Most bacteria are beneficial to humans, but some bacteria cause food to spoil, while others cause foodborne illness. It’s important to safely handle potentially hazardous foods such as meat, milk, cooked vegetables, cooked rice, poultry and seafood. Avoid holding such foods between 41 and 105 degrees Fahrenheit for more than four hours. If food stays in this temperature danger zone for too long, it can make people sick, even if reheated. To prevent foodborne illness, make sure workers practice good hygiene, wash their hands, avoid cross-contamination, use clean and sanitized utensils, and keep prepared foods hotter than 135 degrees Fahrenheit or colder than 41 degrees Fahrenheit.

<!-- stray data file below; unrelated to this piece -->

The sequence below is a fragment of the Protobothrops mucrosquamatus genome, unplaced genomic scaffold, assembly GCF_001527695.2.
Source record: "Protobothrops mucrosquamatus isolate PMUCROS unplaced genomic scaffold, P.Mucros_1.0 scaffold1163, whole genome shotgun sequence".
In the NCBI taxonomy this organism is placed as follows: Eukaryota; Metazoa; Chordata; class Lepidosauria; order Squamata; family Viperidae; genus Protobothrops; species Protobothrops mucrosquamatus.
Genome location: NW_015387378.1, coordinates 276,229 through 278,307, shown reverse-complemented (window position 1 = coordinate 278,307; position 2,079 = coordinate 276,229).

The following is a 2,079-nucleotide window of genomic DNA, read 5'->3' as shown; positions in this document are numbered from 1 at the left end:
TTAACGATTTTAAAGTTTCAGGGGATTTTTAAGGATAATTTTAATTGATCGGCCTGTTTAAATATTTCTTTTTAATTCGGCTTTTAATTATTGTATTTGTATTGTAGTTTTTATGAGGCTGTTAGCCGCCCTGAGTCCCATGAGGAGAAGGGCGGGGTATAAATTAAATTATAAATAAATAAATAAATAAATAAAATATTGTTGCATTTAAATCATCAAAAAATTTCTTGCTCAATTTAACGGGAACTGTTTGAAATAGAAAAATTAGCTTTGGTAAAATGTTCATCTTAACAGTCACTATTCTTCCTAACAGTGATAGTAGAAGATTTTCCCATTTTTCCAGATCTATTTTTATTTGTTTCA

This material is based upon work supported by the Cooperative State Research, Education and Extension Service, U.S. Department of Agriculture, under Agreement No. 2003-51110-01715, the National Integrated Food Safety Initiative of the Integrated Research, Education, and Extension Competitive Grants Program. Any opinions, findings, conclusions or recommendations expressed in this publication are those of the author(s) and do not necessarily reflect the view of the U.S. Department of Agriculture.
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